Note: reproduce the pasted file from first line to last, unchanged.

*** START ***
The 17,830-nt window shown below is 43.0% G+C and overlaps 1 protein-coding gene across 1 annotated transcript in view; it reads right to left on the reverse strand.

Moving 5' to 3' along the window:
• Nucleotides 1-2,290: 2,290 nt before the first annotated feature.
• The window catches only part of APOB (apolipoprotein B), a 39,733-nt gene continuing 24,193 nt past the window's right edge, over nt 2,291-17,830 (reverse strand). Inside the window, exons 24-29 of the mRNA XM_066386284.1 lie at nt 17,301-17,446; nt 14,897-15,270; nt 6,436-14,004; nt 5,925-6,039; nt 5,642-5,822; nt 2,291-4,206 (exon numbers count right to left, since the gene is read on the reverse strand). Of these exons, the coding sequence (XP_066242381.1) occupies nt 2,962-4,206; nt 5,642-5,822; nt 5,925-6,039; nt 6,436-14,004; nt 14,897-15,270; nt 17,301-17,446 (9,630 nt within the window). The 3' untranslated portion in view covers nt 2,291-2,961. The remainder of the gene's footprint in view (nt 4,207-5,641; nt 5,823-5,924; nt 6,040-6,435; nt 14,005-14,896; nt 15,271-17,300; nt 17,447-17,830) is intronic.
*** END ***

The 17,830-nt window shown below is 43.0% G+C and overlaps 1 protein-coding gene across 1 annotated transcript in view; it reads right to left on the reverse strand.

Moving 5' to 3' along the window:
• Nucleotides 1-2,290: 2,290 nt before the first annotated feature.
• The window catches only part of APOB (apolipoprotein B), a 39,733-nt gene continuing 24,193 nt past the window's right edge, over nt 2,291-17,830 (reverse strand). Inside the window, exons 24-29 of the mRNA XM_066386284.1 lie at nt 17,301-17,446; nt 14,897-15,270; nt 6,436-14,004; nt 5,925-6,039; nt 5,642-5,822; nt 2,291-4,206 (exon numbers count right to left, since the gene is read on the reverse strand). Of these exons, the coding sequence (XP_066242381.1) occupies nt 2,962-4,206; nt 5,642-5,822; nt 5,925-6,039; nt 6,436-14,004; nt 14,897-15,270; nt 17,301-17,446 (9,630 nt within the window). The 3' untranslated portion in view covers nt 2,291-2,961. The remainder of the gene's footprint in view (nt 4,207-5,641; nt 5,823-5,924; nt 6,040-6,435; nt 14,005-14,896; nt 15,271-17,300; nt 17,447-17,830) is intronic.